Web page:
However ? there comes a point where other things in life take priority.
I can understand that there is no happiness and honor of being in poverty either.
I don't think no one loves living in a hell hole of a house.

This essay seems an awful lot like something I might write after a few too many imbibes.
post #580 of 586
Quote:
Originally Posted by AV_Integrated View Post


I would never recommend a high gain retroreflective screen if quality viewing is desired. Black screens also do horrendous things to what is being projected.

In a 'white room' with lights out, 420 real lumens will deliver a stunning 100"-110" diagonal image on a typical 1.3-1.4 gain screen. It won't be 'lights on' quality, but lights out will be no problem. ...

 

The compromises of a high-gain retroflective screen are well understood.  I wasn't clear that the specific case I was addressing was one where some ambient light was present.  In that case, a high-gain retroflective screen could make an LED projector usable at a more reasonable cost than the black screens.  The reduction in image quality would be an acceptable alternative to not being able to use an LED projector at all with ambient light present.  The reality for me is that LED projectors are not yet viable alternatives under most circumstances, just as the earliest LED home lighting wasn't.  Future generations of LED projectors will be much more viable, just as LED home lighting has evolved into better all-around performance.  Several years ago I purchased a single LED home light, and the performance was unacceptable so I passed on buying more.  In the last few weeks, I've converted my home to 100% LED lighting with the latest generation lamps, and everyone comments how bright and pleasant the lighting appears.

post #581 of 586
Quote:
Originally Posted by Bsims2719 View Post

Because the only real difference in the Optoma and the LG is the lens of the Optoma. They both use a DLP chip and an LED light source. There is no technical reason why the LG shouldn't deliver an image as close to the Optoma except for perfect sharpness. I mean a DLP chip, 3 leds and a glass lens are relativity cheap. There is no reason why the Optoma should cost 4K!!! If manufactures wanted to they could make a projector for under 1k that could trump the Optoma.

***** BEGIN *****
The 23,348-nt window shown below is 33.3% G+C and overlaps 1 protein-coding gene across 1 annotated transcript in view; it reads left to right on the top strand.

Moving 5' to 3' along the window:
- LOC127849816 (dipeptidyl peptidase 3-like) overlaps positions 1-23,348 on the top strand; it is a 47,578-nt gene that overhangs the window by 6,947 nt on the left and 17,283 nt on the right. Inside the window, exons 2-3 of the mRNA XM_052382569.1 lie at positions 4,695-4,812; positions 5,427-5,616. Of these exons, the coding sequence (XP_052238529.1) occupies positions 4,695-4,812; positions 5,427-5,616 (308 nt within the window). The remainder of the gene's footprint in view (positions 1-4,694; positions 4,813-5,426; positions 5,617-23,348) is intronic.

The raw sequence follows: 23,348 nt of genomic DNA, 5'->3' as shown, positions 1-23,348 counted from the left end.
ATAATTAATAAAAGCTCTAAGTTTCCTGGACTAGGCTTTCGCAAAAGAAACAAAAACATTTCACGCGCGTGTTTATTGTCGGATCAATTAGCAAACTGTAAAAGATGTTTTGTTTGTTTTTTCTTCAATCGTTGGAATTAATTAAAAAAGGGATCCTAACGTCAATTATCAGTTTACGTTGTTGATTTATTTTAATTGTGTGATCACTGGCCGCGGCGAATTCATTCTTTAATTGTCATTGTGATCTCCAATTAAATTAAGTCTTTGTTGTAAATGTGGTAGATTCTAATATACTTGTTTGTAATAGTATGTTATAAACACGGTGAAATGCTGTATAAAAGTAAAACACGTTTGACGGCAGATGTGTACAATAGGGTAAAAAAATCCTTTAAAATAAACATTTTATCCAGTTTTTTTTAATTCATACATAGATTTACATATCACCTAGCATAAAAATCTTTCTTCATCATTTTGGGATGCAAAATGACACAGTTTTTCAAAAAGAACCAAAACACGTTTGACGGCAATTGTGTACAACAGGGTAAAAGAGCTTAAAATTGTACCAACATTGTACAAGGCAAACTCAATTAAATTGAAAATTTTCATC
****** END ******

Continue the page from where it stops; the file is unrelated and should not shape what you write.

Are you aware of what separates the $1,000 projectors from the $3,000 models?

A good glass lens from the better manufacturers cost $2,500 (cost) on average, with many glass lenses running over $3,500-$4,000. You also have larger fans, better light control, better power circuitry, better noise control, better image processing, better electronics boards, more R&D time, etc., etc., etc. There is far more than just 3 LEDs and a 'relatively cheap' lens (which may not be 'relatively cheap' at all).

I do agree the two CAN be compared, heck, they SHOULD be compared, and perhaps some people will have $3,000 and wonder if they should just get the LG instead, but my expectation is that these are in extremely different monetary classes and that people aren't looking just to compare LED to LED. People typically start with a budget, and the budget to the LG is the W1070 and the HD131x. At the most basic level, how does it compare to the similarly priced alternatives? How about the Epson 2030 which clearly has a price advantage over 10,000 hours? The real comparison to the HD81 from Optoma is the JVC RS46, the Sony HW50, the Epson 5030. If it doesn't stack up to those models, then why even bother looking at it at all?
post #582 of 586
Quote:
Originally Posted by Dave in Green View Post

The compromises of a high-gain retroflective screen are well understood.
I will say that from what I keep hearing from people over the years, the compromises of any high gain screen, of retroreflective screens, of grey screens, of minimal gain screens, etc. are not understood by the vast majority. They see black screens as the 'perfect' solution to everything, yet have no idea that the severe sparkling and non-uninform image will devastate the on screen image.